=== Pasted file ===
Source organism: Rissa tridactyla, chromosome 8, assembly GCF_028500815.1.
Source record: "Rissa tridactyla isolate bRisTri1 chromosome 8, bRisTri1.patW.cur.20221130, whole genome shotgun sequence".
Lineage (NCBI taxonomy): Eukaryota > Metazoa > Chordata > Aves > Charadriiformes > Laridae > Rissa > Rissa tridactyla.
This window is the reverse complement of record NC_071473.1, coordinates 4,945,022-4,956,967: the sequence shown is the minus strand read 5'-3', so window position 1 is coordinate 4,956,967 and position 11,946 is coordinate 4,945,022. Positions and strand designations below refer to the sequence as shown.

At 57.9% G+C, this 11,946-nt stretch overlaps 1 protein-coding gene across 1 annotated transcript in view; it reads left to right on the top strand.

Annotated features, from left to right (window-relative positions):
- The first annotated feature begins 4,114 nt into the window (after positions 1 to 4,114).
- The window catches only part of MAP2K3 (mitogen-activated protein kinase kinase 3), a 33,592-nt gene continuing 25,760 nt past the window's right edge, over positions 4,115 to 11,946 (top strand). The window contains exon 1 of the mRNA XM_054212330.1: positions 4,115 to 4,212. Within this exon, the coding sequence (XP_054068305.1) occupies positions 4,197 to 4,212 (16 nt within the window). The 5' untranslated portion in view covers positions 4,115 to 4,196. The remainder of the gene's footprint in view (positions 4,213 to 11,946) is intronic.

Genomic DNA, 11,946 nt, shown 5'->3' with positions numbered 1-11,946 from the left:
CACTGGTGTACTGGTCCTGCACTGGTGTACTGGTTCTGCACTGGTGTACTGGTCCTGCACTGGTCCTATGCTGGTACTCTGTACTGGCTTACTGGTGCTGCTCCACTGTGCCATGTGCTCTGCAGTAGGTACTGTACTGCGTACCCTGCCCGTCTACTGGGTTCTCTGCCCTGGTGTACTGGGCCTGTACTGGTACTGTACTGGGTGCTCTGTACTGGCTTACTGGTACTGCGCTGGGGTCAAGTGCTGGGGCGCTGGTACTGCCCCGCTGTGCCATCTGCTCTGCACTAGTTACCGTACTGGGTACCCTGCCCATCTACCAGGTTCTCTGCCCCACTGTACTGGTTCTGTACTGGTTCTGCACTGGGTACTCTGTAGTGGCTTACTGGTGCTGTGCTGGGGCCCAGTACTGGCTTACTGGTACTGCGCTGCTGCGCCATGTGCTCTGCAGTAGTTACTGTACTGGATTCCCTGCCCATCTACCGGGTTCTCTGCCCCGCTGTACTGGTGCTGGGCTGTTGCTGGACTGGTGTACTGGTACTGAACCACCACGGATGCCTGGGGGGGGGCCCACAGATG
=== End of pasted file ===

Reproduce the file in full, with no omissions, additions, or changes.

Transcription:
Source organism: Rissa tridactyla, chromosome 8, assembly GCF_028500815.1.
Source record: "Rissa tridactyla isolate bRisTri1 chromosome 8, bRisTri1.patW.cur.20221130, whole genome shotgun sequence".
Lineage (NCBI taxonomy): Eukaryota > Metazoa > Chordata > Aves > Charadriiformes > Laridae > Rissa > Rissa tridactyla.
This window is the reverse complement of record NC_071473.1, coordinates 4,945,022-4,956,967: the sequence shown is the minus strand read 5'-3', so window position 1 is coordinate 4,956,967 and position 11,946 is coordinate 4,945,022. Positions and strand designations below refer to the sequence as shown.

At 57.9% G+C, this 11,946-nt stretch overlaps 1 protein-coding gene across 1 annotated transcript in view; it reads left to right on the top strand.

Annotated features, from left to right (window-relative positions):
- The first annotated feature begins 4,114 nt into the window (after positions 1 to 4,114).
- The window catches only part of MAP2K3 (mitogen-activated protein kinase kinase 3), a 33,592-nt gene continuing 25,760 nt past the window's right edge, over positions 4,115 to 11,946 (top strand). The window contains exon 1 of the mRNA XM_054212330.1: positions 4,115 to 4,212. Within this exon, the coding sequence (XP_054068305.1) occupies positions 4,197 to 4,212 (16 nt within the window). The 5' untranslated portion in view covers positions 4,115 to 4,196. The remainder of the gene's footprint in view (positions 4,213 to 11,946) is intronic.

Genomic DNA, 11,946 nt, shown 5'->3' with positions numbered 1-11,946 from the left:
CACTGGTGTACTGGTCCTGCACTGGTGTACTGGTTCTGCACTGGTGTACTGGTCCTGCACTGGTCCTATGCTGGTACTCTGTACTGGCTTACTGGTGCTGCTCCACTGTGCCATGTGCTCTGCAGTAGGTACTGTACTGCGTACCCTGCCCGTCTACTGGGTTCTCTGCCCTGGTGTACTGGGCCTGTACTGGTACTGTACTGGGTGCTCTGTACTGGCTTACTGGTACTGCGCTGGGGTCAAGTGCTGGGGCGCTGGTACTGCCCCGCTGTGCCATCTGCTCTGCACTAGTTACCGTACTGGGTACCCTGCCCATCTACCAGGTTCTCTGCCCCACTGTACTGGTTCTGTACTGGTTCTGCACTGGGTACTCTGTAGTGGCTTACTGGTGCTGTGCTGGGGCCCAGTACTGGCTTACTGGTACTGCGCTGCTGCGCCATGTGCTCTGCAGTAGTTACTGTACTGGATTCCCTGCCCATCTACCGGGTTCTCTGCCCCGCTGTACTGGTGCTGGGCTGTTGCTGGACTGGTGTACTGGTACTGAACCACCACGGATGCCTGGGGGGGGGCCCACAGATG